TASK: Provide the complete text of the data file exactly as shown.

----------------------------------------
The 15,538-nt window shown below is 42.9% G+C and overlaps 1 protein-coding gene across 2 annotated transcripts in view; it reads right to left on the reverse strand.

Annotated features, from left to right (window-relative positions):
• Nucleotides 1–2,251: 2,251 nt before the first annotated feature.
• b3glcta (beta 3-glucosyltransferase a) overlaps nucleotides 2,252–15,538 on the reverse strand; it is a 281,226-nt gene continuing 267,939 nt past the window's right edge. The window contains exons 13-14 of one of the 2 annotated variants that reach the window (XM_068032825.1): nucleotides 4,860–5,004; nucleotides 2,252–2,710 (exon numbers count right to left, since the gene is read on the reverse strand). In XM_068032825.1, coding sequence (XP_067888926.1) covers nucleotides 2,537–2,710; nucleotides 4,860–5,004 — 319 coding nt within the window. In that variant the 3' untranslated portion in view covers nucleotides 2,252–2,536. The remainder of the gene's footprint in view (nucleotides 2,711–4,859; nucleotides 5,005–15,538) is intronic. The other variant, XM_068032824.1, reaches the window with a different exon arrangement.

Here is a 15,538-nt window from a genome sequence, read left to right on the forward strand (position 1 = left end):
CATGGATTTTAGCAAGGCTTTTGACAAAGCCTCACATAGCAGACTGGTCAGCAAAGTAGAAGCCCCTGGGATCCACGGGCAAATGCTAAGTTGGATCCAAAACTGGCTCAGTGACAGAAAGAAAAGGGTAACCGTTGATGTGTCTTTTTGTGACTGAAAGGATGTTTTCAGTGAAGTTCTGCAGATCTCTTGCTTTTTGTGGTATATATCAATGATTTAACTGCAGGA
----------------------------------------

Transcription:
The 15,538-nt window shown below is 42.9% G+C and overlaps 1 protein-coding gene across 2 annotated transcripts in view; it reads right to left on the reverse strand.

Annotated features, from left to right (window-relative positions):
• Nucleotides 1–2,251: 2,251 nt before the first annotated feature.
• b3glcta (beta 3-glucosyltransferase a) overlaps nucleotides 2,252–15,538 on the reverse strand; it is a 281,226-nt gene continuing 267,939 nt past the window's right edge. The window contains exons 13-14 of one of the 2 annotated variants that reach the window (XM_068032825.1): nucleotides 4,860–5,004; nucleotides 2,252–2,710 (exon numbers count right to left, since the gene is read on the reverse strand). In XM_068032825.1, coding sequence (XP_067888926.1) covers nucleotides 2,537–2,710; nucleotides 4,860–5,004 — 319 coding nt within the window. In that variant the 3' untranslated portion in view covers nucleotides 2,252–2,536. The remainder of the gene's footprint in view (nucleotides 2,711–4,859; nucleotides 5,005–15,538) is intronic. The other variant, XM_068032824.1, reaches the window with a different exon arrangement.

Here is a 15,538-nt window from a genome sequence, read left to right on the forward strand (position 1 = left end):
CATGGATTTTAGCAAGGCTTTTGACAAAGCCTCACATAGCAGACTGGTCAGCAAAGTAGAAGCCCCTGGGATCCACGGGCAAATGCTAAGTTGGATCCAAAACTGGCTCAGTGACAGAAAGAAAAGGGTAACCGTTGATGTGTCTTTTTGTGACTGAAAGGATGTTTTCAGTGAAGTTCTGCAGATCTCTTGCTTTTTGTGGTATATATCAATGATTTAACTGCAGGA